Legislative Update for the MSP – October 2021

There are a several key items on the state and federal legislative side that we as pathologists and MSP members need to be aware of. 

The first of these is House Bill #2325 (Senate SD #1502) dealing with pharmacy testing.  This bill seeks to establish a statewide protocol for pharmacists to test or screen for and initiate treatment or therapy for qualified health conditions such as: Influenza, Streptococcal infections, COVID-19 etc.  The bill is basically seeking an increase in pharmacists’ scope of practice arising out of their expanded role during the COVID crisis.  Although the CAP does not have a national position at present on the issue, the CAP does maintain that the interpretation of laboratory testing is the practice of medicine.  The CAP has worked to mandate that pharmacists who conduct health screening and CLIA-waived tests be under physician supervision in a collaborative practice agreement, or have deferred to state pathology societies intentional direction to negotiate parameters on tests for pharmacists to perform or entirely block this expansion.  There is no immediate activity expected on this bill and the MSP has decided to rely on the Mass Medical Society to follow and respond to the issues raised.

 A second bill filed in the House, #1137 (Senate SD #808), is an act intended to give cancer patients’ access to biomarker testing to provide them with appropriate therapy on a timely basis.  The bill would mandate that insurance companies waive the requirement for prior authorization for tests in patients with advanced or metastatic stage 3 or 4 cancer.  The bill does not, however, provide for pathologists / laboratories getting paid for such testing, an issue which the MSP feels could threaten future reimbursement.  Some states have enacted coverage mandates for biomarker tests whereas other states have enacted legislation prohibiting prior authorization while not including a payment safeguard. The MSP has therefore partnered with the CAP to hire a contract lobbyist, Marty Walz, who we have worked with in the past on many important issues.  In addition, we are exploring the inclusion of a reporting and payment impact analysis conducted by the Center for Health Information and Analysis (CHIA) on the impacts of a coverage mandate and payment where prior authorization has been waived for biomarker tests.  There is no immediate movement of the bill expected, but we would like to have this additional favorable language inserted.

 The last issue deals with OON or “surprise billing” legislation including MA state actions and the implementation of the Federal No Surprises Act.  In June of this year, Dr. Gang testified with many stakeholders against the setting of an out-of-network payment rate for both emergency and non-emergency health services before the Executive Office of Health and Human Services.  In addition, Dr. Osgood sent a letter on behalf of the MSP to the Undersecretary for Health Policy opposing the establishment of a default out-of-network commercial rate.  Recently, however, the Secretary of the Executive Office of Health and Human Services (EOHHS) in consultation with the Health Policy Commission (HPC), the Center for Health Information and Analysis (CHIA), and the Division of Insurance (DOI), have released a report which recommends enacting legislation to establish an out-of-network default rate for the fully insured market.  Their claim is that this recommendation is consistent with the federal framework and action on the issue in the No Surprises Act of 2020.  The Federal law in its Interim Final Rule Making as interpreted by HHS is also seeking to have a Qualifying Payment Amount (QPA) which would be the Median in-Network Rate, as the starting point for the Independent Dispute Resolution (IDR) process.  This was not the intent of the legislation as both the proposed Federal and MA recommendations heavily favor the insurance industry in determining a fair OON payment.  Numerous factors were supposed to be considered in the IDR process such as: prior contracted rates during the previous four plan years, level of training, experience, and quality of the provider, market share of both parties, patient acuity, the complexity of furnishing the item or service, and for providers deemed as facilities, its teaching status, scope of services, and case mix, as well as prior efforts of the non-participating provider and insurance plan to enter into a network agreement.  Representatives Neal and Brady, authors of the bill from the Ways and Means Committee, are addressing what they consider to be a misinterpretation of the law’s intent as it gives undue weight to the QPA.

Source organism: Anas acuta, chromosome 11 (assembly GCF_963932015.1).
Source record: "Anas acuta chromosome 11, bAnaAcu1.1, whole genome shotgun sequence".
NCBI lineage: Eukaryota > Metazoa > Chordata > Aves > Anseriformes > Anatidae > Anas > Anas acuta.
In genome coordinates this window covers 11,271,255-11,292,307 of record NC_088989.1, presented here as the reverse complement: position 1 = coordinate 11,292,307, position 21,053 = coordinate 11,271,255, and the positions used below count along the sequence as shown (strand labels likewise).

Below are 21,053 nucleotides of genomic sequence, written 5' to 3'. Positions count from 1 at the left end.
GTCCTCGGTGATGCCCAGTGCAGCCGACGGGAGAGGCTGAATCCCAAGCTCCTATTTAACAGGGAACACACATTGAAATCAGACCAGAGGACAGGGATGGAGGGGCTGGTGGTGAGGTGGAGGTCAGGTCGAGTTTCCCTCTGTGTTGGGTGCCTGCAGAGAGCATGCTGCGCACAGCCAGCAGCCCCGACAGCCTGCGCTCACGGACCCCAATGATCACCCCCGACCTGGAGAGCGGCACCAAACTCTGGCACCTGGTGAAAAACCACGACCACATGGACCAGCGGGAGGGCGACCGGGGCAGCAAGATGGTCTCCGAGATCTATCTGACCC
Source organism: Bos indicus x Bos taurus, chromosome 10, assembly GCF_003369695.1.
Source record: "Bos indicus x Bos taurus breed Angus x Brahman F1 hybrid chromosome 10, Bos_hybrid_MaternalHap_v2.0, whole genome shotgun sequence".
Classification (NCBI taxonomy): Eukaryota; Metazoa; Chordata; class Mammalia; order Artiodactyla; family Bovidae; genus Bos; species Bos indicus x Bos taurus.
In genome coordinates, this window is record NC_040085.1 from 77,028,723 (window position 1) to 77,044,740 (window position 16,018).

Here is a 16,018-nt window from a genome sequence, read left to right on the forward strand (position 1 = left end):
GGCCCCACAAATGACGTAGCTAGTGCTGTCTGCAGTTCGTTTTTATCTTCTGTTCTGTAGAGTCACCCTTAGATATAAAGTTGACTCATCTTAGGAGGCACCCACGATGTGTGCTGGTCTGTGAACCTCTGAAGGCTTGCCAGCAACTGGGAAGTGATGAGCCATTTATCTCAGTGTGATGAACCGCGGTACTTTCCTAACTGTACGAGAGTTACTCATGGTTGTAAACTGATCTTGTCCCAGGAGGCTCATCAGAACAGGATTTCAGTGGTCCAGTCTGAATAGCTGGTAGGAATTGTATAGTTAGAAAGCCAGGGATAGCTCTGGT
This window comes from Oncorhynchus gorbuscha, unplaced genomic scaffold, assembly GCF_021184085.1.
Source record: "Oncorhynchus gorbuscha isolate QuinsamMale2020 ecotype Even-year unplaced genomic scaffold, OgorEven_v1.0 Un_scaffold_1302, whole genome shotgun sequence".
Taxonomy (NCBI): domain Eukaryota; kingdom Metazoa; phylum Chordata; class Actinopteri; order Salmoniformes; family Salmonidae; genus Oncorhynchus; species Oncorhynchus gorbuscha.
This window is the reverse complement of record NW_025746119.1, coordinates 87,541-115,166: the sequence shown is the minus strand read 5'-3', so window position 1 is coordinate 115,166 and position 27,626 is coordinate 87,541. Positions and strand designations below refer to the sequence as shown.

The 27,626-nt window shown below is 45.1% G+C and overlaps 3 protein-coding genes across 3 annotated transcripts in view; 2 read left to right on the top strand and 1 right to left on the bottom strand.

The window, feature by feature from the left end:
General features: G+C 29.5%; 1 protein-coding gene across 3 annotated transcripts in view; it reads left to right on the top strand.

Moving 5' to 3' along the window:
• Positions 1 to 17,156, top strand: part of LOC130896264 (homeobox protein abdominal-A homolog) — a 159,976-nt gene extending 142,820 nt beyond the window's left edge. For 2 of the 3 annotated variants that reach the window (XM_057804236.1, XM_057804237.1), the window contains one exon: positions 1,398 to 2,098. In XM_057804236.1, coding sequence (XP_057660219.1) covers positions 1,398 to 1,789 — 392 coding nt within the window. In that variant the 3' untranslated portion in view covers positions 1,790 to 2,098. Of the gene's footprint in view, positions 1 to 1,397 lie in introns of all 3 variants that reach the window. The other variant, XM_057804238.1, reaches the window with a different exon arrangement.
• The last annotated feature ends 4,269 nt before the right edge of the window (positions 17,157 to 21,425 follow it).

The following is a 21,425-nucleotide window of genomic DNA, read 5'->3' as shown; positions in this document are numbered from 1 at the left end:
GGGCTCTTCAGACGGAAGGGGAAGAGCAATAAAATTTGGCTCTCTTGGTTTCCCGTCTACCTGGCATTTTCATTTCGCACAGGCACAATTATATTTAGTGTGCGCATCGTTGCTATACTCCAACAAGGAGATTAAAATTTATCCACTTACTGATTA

Updates on all these bills will follow as more information becomes available.


 David L. Gang, MD

State Issue Advisor for MA

College of American Pathologists